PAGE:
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I have been tasked with constructing a business PC for an individual who is not just computer illiterate, but unable to read and write very well in his native language.

What he currently has is a briefcase full of assorted officemax registers containing the details of his roofing business, which he is the sole proprietor and only employee (but that may change).

Dictation software is a must because spellchecking just doesn't cut it. But I think he'd get frustrated if he tried to use his voice to control everything. I'm thinking a tablet PC might work, but don't know if there is any dictation software available.

He also needs to be able to track clients and create invoices. Something like Excel that could be customized to a certain business model.

What would be hardware/software solution to help me help him accomplish this?

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If he is serious about succeeding in the business world, he NEEDS to obtain better literacy. But obviously that suggestion isn't going to help you much. :) – Shinrai May 31 '11 at 16:45
Well, I'll let him know. Hopefully he won't punch me in the face. – Peter Turner May 31 '11 at 16:56
@Shinrai, in the suit and tie business world, yes literacy is important. But even if you work out of your truck, you've still got a lot of business issues. – Peter Turner May 31 '11 at 17:10
It's simple. If you're the sort of person who needs to do things like 'track clients and create invoices', regardless of if you sit at a desk or wear a hard hat, you should be literate. :/ The argument is sort of academic, though, I don't think you can really fix THAT problem. – Shinrai May 31 '11 at 17:23

There are so many issues with this user but let's focus on the pressing issue. This user seems to want an easy way to track and manage clients/projects for the purpose of sustaining a business.

I would avoid the most of the office suite for this user since there are so many features that it is easy to get lost. I would highly recommend to the user. This is a one stop shop for invoicing and project tracking. This would handle most of the money related issues that this user would need to tackle. A big advantage is that since this is a subscription service, you get phone support from Freshbooks experts to handle any problems with the software.

Now for contact management, you basically need way to log client interactions. I was poking around and I ran across . This is just what what you are looking for. It has a nice interface that allows you to log interactions and setup a to-do list. This has a free version for single users (250 clients or less) and the starting plan is $24 a month (5,000 contacts).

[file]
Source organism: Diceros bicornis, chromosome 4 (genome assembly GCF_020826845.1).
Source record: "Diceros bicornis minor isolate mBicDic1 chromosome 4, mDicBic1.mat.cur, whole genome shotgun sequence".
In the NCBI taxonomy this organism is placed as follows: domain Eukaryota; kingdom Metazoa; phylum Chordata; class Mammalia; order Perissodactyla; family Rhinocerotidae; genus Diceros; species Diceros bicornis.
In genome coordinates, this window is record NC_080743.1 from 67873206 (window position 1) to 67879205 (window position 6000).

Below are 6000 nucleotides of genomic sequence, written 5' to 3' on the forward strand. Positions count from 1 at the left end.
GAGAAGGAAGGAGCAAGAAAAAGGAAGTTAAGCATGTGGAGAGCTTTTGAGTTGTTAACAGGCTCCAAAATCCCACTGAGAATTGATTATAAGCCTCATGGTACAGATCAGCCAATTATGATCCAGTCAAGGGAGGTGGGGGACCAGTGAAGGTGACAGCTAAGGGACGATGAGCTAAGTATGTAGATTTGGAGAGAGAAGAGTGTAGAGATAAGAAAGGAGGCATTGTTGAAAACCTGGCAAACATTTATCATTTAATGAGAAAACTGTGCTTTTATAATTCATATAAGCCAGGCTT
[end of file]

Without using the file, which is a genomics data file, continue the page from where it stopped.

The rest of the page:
When dealing with user input, the voice/keyboard debate has raged since we started having voice dictation software. While voice control is an option, it can often be more trouble that it is worth. Dragon Naturally Speaking is a good product but it isn't perfect. I would sit down with your user and figure out what deficiencies he has. If he can't type, get him a training course for typing. If he doesn't know English, recommend English classes at the local community college. Sometimes, you have to invest in yourself to be successful.

As for the tablet/laptop debate, it's all about interface. If you feel that he has problems with mouse control and a touch interface is better, then by all means go with a tablet. he is still going to have to know how to type though. Handwriting recognition on tablets are spotty at best. You have to train yourself how to write in a way the tablet can read. This can be really frustrating to many users.

Hope this helps

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Good answer, I'll check out freshbooks. The contact manager will really be dependent on the platform we choose. – Peter Turner May 31 '11 at 19:35
I just added a find for the contact manager. It looks really promising. – Doltknuckle May 31 '11 at 20:11

There are many Windows 7 tablets available (I can't recommend one, but a quick Google search will turn up a lot, and I was looking at some tablet information which may also be useful, though again, I know nothing about the ones on this page), which have all the same dictation software as a regular Windows computer. They can also run Excel, of course, but I don't know how well Excel would work with a tablet interface, especially for somebody with trouble reading.

I think this is worth looking into, but I seriously hope you get other answers, because this is by no means complete.

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Windows 7 tablets are horrifically slow. And despite being more touch friendly than previous versions, Win7 is still not meant to be used on a touch-only device. If they need portability and they need Windows 7, a laptop is really the best way to go, by a long shot. – music2myear May 31 '11 at 17:03
@music2myear - There are plenty of very fast high end tablets. ThinkPad X220T anyone? – Shinrai May 31 '11 at 17:24
I suppose it depends on your definition of "tablet". iPad-esque true tablets (I believe Dell and Acer each have win7 devices) are very slow. My wife has an HP tx2, which I suppose is indeed called a "table" as well, but it's really a laptop with a screen that flips. Do we call them Flaptops? LOL But yes, you are correct, there are devices called tablets that can run win7 fast. – music2myear May 31 '11 at 20:04

For dictation use dragon naturally speaking (could depends on what language he needs), and something like this could do voice commands to the computer (just in case you want the option, could have same problem with language).

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